I once heard literary agent Donald Maass give a workshop on his Writing the Breakout Novel. One thing he said I will always remember -- backstory is called backstory because it belongs in the back of the story.
Too many beginning writers make one big mistake -- loading their first scene, first chapter, first quarter of the book with way too much backstory. They feel that the reader won't understand their protagonist, their plot, their world, unless they TELL ALL upfront. However, this usually deadens the forward movement, the energy of the story, and leaves the reader without any urgent mystery to propel them onward.
One of the most important mysteries you should be pushing your reader to discover is the compelling backstory you’ve withheld. Think about JKR. Her masterful withholding of backstory is the energy that thrust the reader not only through the first book, but the next several to come as well.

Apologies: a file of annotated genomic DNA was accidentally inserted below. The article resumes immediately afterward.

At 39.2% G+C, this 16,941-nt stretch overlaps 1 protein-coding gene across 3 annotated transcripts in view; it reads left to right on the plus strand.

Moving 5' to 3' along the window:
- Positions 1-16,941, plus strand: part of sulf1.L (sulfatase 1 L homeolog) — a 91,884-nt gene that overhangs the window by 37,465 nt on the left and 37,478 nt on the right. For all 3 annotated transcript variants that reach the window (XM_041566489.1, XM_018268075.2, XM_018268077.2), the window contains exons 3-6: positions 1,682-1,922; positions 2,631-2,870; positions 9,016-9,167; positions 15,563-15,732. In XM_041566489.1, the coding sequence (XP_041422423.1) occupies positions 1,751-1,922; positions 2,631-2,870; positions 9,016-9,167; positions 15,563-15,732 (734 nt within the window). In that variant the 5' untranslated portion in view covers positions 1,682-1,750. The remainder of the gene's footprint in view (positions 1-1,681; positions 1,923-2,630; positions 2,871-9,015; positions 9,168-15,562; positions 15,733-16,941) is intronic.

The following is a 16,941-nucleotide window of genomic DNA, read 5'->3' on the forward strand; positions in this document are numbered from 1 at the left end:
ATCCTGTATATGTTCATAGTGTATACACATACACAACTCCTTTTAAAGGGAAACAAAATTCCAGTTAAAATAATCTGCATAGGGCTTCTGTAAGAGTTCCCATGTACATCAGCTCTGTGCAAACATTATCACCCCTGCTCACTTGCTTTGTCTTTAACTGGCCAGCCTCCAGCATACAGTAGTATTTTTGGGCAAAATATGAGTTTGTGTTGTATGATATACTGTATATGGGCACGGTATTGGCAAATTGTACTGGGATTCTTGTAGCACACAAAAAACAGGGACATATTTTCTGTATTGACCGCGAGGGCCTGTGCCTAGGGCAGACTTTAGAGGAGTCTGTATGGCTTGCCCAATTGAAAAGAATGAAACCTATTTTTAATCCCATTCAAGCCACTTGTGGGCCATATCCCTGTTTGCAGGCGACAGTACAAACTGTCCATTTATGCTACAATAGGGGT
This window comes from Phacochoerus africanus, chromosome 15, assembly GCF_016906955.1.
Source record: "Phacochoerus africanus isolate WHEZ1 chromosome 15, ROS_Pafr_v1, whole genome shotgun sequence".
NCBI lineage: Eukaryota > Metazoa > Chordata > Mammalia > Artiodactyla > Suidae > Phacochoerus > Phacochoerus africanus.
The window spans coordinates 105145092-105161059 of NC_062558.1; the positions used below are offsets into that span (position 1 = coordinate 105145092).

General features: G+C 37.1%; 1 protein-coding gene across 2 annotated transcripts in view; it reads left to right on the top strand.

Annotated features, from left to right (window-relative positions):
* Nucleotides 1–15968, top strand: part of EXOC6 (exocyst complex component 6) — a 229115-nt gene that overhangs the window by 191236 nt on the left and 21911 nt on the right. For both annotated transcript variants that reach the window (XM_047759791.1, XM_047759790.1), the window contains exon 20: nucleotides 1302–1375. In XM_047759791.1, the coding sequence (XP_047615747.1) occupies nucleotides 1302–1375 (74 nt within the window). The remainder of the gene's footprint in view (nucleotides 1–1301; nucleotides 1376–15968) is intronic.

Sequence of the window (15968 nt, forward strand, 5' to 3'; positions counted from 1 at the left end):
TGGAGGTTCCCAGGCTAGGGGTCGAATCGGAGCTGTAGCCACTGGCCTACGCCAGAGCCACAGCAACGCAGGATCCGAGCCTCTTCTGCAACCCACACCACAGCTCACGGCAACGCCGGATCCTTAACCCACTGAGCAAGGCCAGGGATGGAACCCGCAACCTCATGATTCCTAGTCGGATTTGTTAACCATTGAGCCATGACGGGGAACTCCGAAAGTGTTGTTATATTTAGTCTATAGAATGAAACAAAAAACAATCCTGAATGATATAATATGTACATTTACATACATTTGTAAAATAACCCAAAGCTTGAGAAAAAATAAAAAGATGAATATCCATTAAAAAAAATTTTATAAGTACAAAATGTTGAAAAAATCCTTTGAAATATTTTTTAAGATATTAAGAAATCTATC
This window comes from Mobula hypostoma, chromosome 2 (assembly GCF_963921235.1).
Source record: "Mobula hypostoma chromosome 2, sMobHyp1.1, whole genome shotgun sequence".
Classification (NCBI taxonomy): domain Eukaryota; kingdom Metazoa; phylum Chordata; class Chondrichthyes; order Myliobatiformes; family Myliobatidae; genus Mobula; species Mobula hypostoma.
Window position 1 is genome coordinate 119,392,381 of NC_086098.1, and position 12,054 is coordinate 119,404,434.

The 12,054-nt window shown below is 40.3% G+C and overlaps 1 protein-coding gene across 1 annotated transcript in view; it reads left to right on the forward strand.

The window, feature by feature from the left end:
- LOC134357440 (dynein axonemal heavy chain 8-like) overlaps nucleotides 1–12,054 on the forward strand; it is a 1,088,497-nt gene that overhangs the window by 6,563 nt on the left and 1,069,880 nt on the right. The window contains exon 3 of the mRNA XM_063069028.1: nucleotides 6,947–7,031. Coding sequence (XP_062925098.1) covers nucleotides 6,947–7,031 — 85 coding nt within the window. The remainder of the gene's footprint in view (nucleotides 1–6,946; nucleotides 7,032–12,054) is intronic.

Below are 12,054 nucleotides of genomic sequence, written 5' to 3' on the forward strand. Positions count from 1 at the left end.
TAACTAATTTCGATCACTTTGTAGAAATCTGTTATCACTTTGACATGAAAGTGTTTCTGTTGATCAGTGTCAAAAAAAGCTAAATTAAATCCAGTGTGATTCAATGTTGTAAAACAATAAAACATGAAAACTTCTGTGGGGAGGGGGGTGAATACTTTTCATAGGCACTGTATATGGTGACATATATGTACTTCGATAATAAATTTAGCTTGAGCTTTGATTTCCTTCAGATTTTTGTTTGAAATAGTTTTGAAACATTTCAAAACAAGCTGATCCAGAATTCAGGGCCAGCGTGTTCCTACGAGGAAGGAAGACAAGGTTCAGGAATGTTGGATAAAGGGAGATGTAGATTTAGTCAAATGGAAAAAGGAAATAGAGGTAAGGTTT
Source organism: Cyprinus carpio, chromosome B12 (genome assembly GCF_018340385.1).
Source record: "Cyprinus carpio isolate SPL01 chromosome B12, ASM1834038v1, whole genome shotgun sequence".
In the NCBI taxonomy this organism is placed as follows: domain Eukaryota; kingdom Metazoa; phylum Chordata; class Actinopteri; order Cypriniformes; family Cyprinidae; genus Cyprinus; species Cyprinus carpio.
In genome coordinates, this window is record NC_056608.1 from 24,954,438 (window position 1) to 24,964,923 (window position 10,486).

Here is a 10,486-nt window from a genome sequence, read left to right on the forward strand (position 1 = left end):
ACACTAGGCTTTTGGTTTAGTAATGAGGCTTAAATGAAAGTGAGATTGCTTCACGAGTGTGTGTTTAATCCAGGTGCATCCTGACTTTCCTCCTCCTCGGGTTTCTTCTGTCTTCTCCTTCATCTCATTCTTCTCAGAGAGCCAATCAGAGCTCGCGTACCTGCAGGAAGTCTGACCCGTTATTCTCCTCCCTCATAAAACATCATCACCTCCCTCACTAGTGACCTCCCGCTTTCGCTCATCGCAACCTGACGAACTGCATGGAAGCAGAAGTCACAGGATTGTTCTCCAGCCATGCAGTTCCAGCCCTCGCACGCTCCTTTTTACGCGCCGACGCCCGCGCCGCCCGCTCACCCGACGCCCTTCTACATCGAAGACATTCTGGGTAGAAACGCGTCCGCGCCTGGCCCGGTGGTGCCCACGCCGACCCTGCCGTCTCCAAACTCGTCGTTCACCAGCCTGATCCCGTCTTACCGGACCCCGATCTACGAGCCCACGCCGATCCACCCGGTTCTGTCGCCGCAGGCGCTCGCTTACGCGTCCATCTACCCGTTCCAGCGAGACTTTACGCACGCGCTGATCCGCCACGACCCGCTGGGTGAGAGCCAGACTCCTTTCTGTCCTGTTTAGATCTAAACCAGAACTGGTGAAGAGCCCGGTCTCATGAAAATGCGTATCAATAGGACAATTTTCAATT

Take a look at these key Harry Potter series mysteries, based on backstory, that readers were dying to know:
- What actually happened in Godric's Hollow?
- Which side was Snape truly on?
- Why did Voldemort want to kill a one-year-old baby ?
- What did Dumbledore see in the Mirror of Erised?